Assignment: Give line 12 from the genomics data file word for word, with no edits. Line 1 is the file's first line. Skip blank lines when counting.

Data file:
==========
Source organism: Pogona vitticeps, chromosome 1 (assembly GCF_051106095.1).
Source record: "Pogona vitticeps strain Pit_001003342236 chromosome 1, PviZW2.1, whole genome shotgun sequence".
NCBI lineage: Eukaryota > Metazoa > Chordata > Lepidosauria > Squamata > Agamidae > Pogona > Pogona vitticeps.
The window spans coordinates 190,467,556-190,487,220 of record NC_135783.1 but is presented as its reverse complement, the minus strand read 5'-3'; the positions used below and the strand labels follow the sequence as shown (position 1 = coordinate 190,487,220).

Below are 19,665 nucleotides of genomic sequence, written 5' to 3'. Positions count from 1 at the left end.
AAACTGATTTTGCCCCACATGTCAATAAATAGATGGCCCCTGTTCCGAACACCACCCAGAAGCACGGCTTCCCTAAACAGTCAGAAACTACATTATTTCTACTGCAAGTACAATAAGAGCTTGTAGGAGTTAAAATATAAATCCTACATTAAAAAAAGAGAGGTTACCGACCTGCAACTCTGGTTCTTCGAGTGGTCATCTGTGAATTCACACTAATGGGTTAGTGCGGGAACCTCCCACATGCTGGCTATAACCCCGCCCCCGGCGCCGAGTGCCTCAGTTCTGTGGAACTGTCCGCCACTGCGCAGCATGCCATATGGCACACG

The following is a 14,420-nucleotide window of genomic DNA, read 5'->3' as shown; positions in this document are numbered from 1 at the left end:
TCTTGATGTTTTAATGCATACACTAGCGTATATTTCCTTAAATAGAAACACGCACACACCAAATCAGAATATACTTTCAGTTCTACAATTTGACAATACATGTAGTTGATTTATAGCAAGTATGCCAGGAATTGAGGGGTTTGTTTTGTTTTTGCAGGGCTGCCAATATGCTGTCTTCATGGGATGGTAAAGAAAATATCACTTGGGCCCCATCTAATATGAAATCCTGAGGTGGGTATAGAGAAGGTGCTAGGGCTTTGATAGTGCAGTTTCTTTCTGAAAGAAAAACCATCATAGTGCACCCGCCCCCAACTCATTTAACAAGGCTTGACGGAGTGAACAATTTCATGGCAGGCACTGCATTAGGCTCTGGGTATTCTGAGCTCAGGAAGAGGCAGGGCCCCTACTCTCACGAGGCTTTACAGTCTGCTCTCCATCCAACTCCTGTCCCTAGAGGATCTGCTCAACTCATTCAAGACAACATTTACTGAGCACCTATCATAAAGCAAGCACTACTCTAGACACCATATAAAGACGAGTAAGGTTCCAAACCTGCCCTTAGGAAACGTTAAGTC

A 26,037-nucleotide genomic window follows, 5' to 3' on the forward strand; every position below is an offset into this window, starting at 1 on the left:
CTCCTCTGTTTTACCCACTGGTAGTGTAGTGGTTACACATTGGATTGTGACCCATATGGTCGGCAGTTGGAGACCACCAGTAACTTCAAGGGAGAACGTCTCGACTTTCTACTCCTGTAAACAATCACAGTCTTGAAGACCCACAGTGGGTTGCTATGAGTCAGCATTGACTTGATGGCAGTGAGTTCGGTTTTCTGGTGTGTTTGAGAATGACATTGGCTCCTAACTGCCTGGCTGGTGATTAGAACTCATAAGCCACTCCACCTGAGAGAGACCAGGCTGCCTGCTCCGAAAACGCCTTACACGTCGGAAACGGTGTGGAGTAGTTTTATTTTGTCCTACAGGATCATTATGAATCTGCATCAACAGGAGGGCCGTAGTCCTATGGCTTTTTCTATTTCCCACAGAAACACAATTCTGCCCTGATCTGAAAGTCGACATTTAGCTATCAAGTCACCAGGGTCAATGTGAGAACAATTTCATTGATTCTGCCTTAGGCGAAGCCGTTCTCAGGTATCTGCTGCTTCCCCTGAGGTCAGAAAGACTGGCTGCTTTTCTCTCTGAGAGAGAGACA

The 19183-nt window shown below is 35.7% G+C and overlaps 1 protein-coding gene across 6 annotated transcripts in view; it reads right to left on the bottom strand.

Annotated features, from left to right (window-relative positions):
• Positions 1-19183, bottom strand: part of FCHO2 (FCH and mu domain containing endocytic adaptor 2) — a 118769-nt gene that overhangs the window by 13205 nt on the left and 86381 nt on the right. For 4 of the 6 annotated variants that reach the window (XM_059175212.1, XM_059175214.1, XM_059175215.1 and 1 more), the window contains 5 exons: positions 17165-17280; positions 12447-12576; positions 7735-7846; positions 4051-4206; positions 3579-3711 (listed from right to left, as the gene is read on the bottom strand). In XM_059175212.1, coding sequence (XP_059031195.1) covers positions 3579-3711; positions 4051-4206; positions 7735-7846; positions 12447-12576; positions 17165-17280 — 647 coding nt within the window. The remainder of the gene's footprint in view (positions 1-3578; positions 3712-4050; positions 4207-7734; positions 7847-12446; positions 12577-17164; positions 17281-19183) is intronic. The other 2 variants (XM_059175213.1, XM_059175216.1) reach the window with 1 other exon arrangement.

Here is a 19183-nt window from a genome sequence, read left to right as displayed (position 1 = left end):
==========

Annotated features, from left to right (window-relative positions):